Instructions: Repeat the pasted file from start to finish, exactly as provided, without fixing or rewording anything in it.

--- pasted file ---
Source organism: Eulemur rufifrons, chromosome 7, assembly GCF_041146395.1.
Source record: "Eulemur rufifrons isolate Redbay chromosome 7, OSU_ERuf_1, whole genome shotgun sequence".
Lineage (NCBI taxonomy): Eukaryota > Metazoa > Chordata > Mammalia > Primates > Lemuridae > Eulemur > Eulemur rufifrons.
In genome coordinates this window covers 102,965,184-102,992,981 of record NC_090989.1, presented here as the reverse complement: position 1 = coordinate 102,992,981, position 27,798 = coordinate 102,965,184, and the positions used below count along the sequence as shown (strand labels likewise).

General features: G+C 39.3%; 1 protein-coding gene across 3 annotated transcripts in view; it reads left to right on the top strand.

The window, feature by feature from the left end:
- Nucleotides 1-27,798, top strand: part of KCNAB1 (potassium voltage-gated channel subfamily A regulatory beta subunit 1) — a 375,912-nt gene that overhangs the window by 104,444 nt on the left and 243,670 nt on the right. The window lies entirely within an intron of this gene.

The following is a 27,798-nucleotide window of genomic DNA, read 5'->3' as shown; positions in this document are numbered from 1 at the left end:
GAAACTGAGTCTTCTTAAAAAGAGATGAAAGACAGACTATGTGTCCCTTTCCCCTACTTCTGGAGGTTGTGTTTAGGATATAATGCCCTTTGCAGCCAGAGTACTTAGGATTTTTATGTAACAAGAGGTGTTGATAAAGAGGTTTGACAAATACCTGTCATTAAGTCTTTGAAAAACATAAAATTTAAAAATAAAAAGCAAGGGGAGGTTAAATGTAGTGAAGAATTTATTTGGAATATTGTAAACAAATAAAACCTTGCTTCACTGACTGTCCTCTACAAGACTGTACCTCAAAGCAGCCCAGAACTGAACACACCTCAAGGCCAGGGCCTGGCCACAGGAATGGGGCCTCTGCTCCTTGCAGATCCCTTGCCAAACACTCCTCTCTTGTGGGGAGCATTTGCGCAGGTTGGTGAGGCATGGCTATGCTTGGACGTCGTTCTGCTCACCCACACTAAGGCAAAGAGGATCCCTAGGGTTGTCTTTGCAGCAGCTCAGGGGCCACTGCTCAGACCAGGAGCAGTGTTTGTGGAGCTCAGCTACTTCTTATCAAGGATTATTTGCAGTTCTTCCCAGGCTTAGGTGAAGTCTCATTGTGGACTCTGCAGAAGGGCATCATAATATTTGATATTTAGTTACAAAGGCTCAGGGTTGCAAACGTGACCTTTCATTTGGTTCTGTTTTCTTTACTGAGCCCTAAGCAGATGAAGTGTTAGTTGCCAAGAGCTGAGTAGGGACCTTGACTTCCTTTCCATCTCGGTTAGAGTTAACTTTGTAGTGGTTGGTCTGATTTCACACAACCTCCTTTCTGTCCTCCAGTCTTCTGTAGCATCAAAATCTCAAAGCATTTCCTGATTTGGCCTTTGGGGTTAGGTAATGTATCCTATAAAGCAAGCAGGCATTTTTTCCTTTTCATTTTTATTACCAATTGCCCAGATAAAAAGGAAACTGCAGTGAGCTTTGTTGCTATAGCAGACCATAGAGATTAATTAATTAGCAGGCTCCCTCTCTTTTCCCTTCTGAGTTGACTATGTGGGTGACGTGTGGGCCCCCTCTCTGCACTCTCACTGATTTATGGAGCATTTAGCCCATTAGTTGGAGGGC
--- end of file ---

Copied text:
Source organism: Eulemur rufifrons, chromosome 7, assembly GCF_041146395.1.
Source record: "Eulemur rufifrons isolate Redbay chromosome 7, OSU_ERuf_1, whole genome shotgun sequence".
Lineage (NCBI taxonomy): Eukaryota > Metazoa > Chordata > Mammalia > Primates > Lemuridae > Eulemur > Eulemur rufifrons.
In genome coordinates this window covers 102,965,184-102,992,981 of record NC_090989.1, presented here as the reverse complement: position 1 = coordinate 102,992,981, position 27,798 = coordinate 102,965,184, and the positions used below count along the sequence as shown (strand labels likewise).

General features: G+C 39.3%; 1 protein-coding gene across 3 annotated transcripts in view; it reads left to right on the top strand.

The window, feature by feature from the left end:
- Nucleotides 1-27,798, top strand: part of KCNAB1 (potassium voltage-gated channel subfamily A regulatory beta subunit 1) — a 375,912-nt gene that overhangs the window by 104,444 nt on the left and 243,670 nt on the right. The window lies entirely within an intron of this gene.

The following is a 27,798-nucleotide window of genomic DNA, read 5'->3' as shown; positions in this document are numbered from 1 at the left end:
GAAACTGAGTCTTCTTAAAAAGAGATGAAAGACAGACTATGTGTCCCTTTCCCCTACTTCTGGAGGTTGTGTTTAGGATATAATGCCCTTTGCAGCCAGAGTACTTAGGATTTTTATGTAACAAGAGGTGTTGATAAAGAGGTTTGACAAATACCTGTCATTAAGTCTTTGAAAAACATAAAATTTAAAAATAAAAAGCAAGGGGAGGTTAAATGTAGTGAAGAATTTATTTGGAATATTGTAAACAAATAAAACCTTGCTTCACTGACTGTCCTCTACAAGACTGTACCTCAAAGCAGCCCAGAACTGAACACACCTCAAGGCCAGGGCCTGGCCACAGGAATGGGGCCTCTGCTCCTTGCAGATCCCTTGCCAAACACTCCTCTCTTGTGGGGAGCATTTGCGCAGGTTGGTGAGGCATGGCTATGCTTGGACGTCGTTCTGCTCACCCACACTAAGGCAAAGAGGATCCCTAGGGTTGTCTTTGCAGCAGCTCAGGGGCCACTGCTCAGACCAGGAGCAGTGTTTGTGGAGCTCAGCTACTTCTTATCAAGGATTATTTGCAGTTCTTCCCAGGCTTAGGTGAAGTCTCATTGTGGACTCTGCAGAAGGGCATCATAATATTTGATATTTAGTTACAAAGGCTCAGGGTTGCAAACGTGACCTTTCATTTGGTTCTGTTTTCTTTACTGAGCCCTAAGCAGATGAAGTGTTAGTTGCCAAGAGCTGAGTAGGGACCTTGACTTCCTTTCCATCTCGGTTAGAGTTAACTTTGTAGTGGTTGGTCTGATTTCACACAACCTCCTTTCTGTCCTCCAGTCTTCTGTAGCATCAAAATCTCAAAGCATTTCCTGATTTGGCCTTTGGGGTTAGGTAATGTATCCTATAAAGCAAGCAGGCATTTTTTCCTTTTCATTTTTATTACCAATTGCCCAGATAAAAAGGAAACTGCAGTGAGCTTTGTTGCTATAGCAGACCATAGAGATTAATTAATTAGCAGGCTCCCTCTCTTTTCCCTTCTGAGTTGACTATGTGGGTGACGTGTGGGCCCCCTCTCTGCACTCTCACTGATTTATGGAGCATTTAGCCCATTAGTTGGAGGGC